Briggs v. ScrippsAnnotate this Case
H. B. R. BRIGGS et al., Appellants, v. E. W. SCRIPPS, Trustee, etc., et al., Respondents.
McAdoo & Neblett, McAdoo, Neblett & Warner, John G. Sabieski and Leroy B. Lorenz for Appellants.
S. S. Hahn, W. O. Graf and P. O. Clough for Respondents.
Scovel, J., pro tem.
Plaintiffs are minority stockholders in all of the defendant corporations excepting Scripps Newspapers, Inc. Defendant E. W. Scripps is the son of Mrs. Josephine S. Scripps. In 1932 she was indebted to the defendant corporations excepting Scripps Newspapers, Inc., in the sum of some $316,000. E. W. Scripps was the managing director and treasurer of all defendant corporations and after talking the matter over with the various directors of defendant corporations, canceled the obligation of Mrs. Josephine S. Scripps and in lieu thereof accepted a note of Scripps Newspapers, Inc., for the same amount, secured by one thousand shares of Scripps Newspapers. Inc., the book value of such collateral being $450,000. Scripps Newspapers, Inc., is a holding corporation, at least ninety per cent of its assets consisting of shares of stock in the other defendant corporations. The stock of Scripps Newspapers, Inc., is owned by defendants E. W. Scripps, James G. Scripps, Josephine L. Scripps and Ellen Browning Scripps, brothers and sisters, Mrs. Josephine S. Scripps having no interest whatsoever therein. The evidence fails to show that the exchange of indebtedness from Mrs. Josephine S. Scripps to Scripps Newspapers, Inc., in any way injured the other corporations or that there was any fraud involved in the transaction. For many years, it was the custom among the various defendant corporations at the annual stockholders' meetings to adopt a blanket resolution ratifying and confirming all of the acts theretofore done by E. W. Scripps, as manager and treasurer of the various corporations. Subsequent to the cancellation of the Josephine [13 Cal. App. 2d 45] S. Scripps loan and the acceptance of the Scripps Newspapers, Inc., note in lieu thereof, such a resolution was adopted by the stockholders of the various corporations ratifying and confirming all acts of E. W. Scripps, as manager and treasurer. Subsequent thereto, plaintiffs filed this action seeking to set aside the transfer of indebtedness. Judgment was entered in favor of defendants, from which plaintiffs appeal.
 Appellants maintain that the so-called loan to Scripps Newspapers, Inc., is a misappropriation of moneys by E. W. Scripps as treasurer of other defendant corporations for the benefit of E. W. Scripps and his brother and sisters, the sole stockholders of Scripps Newspapers, Inc. The evidence shows, however, that in truth and in fact no actual moneys were received by Scripps Newspapers, Inc., the transaction consisting in the assumption by Scripps Newspapers, Inc., of the indebtedness of Josephine S. Scripps and the cancellation of her indebtedness represented thereby. While the directors of the various corporations took no formal action approving the same, it was done with their knowledge and approval. The new obligation was amply secured, and from all that appears in the transcript the new debtor may be more financially responsible than the old one.  The fact that E. W. Scripps was a director of all of the corporations and actively engaged in the transaction does not make it void or subject to attack by minority stockholders in the absence of fraud or damage to them. (Buck v. Tuxedo Land Co., 109 Cal. App. 453, at 458 [293 P. 122].) It is not within the province of a court to interfere with the financial policy of a corporation nor attempt to dictate its management unless there be a showing of fraud or damage to the complaining stockholders.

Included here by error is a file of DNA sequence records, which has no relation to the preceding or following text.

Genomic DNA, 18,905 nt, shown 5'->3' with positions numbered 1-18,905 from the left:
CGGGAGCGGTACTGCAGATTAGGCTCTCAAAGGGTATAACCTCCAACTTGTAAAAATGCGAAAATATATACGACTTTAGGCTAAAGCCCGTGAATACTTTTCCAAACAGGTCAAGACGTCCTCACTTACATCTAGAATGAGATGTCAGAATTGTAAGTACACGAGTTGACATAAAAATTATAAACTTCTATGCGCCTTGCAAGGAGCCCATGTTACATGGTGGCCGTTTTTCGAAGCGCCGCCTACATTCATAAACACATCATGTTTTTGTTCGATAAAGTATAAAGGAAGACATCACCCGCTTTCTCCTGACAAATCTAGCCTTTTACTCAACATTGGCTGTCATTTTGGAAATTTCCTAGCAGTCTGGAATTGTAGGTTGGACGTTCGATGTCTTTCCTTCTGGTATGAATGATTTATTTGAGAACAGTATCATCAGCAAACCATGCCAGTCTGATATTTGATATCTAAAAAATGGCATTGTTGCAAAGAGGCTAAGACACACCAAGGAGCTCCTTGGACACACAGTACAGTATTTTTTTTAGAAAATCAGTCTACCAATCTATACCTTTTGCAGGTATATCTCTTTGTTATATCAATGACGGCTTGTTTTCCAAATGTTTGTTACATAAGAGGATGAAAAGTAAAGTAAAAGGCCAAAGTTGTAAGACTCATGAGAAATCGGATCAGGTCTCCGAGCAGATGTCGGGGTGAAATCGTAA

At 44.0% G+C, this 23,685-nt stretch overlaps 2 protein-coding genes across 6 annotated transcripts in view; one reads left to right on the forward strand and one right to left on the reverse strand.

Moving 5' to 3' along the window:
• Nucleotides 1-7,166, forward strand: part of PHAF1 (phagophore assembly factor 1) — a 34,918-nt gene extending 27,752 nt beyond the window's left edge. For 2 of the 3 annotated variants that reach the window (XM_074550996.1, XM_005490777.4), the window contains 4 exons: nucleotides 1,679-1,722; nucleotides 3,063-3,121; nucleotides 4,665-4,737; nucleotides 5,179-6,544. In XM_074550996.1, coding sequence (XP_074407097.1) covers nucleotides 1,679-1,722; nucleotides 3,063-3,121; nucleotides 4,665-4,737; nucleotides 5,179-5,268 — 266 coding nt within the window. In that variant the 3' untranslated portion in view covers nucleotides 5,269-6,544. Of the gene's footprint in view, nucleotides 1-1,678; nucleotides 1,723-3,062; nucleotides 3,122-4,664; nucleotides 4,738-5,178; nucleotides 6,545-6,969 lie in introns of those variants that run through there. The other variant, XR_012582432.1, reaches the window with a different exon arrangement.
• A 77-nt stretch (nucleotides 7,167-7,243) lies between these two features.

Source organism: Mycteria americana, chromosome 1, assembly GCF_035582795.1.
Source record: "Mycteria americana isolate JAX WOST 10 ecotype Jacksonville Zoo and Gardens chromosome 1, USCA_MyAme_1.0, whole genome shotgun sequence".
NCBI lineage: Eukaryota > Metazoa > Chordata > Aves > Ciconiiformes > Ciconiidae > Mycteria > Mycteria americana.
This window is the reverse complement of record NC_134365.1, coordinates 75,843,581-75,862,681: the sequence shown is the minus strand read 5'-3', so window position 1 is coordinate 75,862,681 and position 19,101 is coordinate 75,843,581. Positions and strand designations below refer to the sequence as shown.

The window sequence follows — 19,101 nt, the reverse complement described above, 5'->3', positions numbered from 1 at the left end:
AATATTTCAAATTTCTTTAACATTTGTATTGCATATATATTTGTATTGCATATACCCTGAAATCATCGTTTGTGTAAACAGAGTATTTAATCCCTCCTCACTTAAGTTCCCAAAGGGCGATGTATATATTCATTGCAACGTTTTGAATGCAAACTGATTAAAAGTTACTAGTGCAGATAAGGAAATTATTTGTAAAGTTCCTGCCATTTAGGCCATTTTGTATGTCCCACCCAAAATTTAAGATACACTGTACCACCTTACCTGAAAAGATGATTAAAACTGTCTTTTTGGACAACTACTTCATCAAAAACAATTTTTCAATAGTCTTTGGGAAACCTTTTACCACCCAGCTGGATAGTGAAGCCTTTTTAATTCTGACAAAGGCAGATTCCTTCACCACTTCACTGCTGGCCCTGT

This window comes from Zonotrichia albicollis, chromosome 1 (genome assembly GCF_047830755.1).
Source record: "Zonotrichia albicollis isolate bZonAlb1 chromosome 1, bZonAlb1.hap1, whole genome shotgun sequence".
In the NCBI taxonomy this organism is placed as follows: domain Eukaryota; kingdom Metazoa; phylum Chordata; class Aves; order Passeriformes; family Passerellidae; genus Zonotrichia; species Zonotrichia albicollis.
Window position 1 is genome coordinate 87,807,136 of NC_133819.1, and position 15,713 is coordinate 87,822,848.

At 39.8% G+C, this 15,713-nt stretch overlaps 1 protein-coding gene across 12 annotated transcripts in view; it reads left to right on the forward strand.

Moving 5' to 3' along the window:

Appellants cite People v. Talbot, 220 Cal. 3 [28 PaCal.2d 1057], and People v. Epstein, 118 Cal. App. 7 [4 PaCal.2d 555], to the effect that officers or directors of corporations taking money from their companies under the guise of loans are guilty of embezzlement or misappropriation of corporate funds. In the case at bar, however, it is not shown that E. W. Scripps or any officer or director of any of the corporations profited in any manner whatsoever through the transaction complained of; in fact, if any injury ensued it was to the stockholders of Scripps Newspapers, Inc., through [13 Cal. App. 2d 46] its assumption of the indebtedness of Josephine S. Scripps, and they are not complaining.
 Appellants also seek the protection of Civil Code, section 366, prohibiting loans to directors or officers of their respective corporations. As hereinbefore pointed out, however, no loan was actually made to any officer, director or shareholder in any of the corporations involved, the whole transaction consisting merely of an assumption of indebtedness by Scripps Newspapers, Inc.
Certain findings are also attacked by appellants as not supported by the evidence. We have read the entire transcript and are satisfied that the findings are amply supported or are made on matters not material to the appeal and which would be insufficient to change the judgment had they been made in accordance with appellants' contentions.
The judgment is affirmed.
Barnard, P. J., and Marks, J., concurred.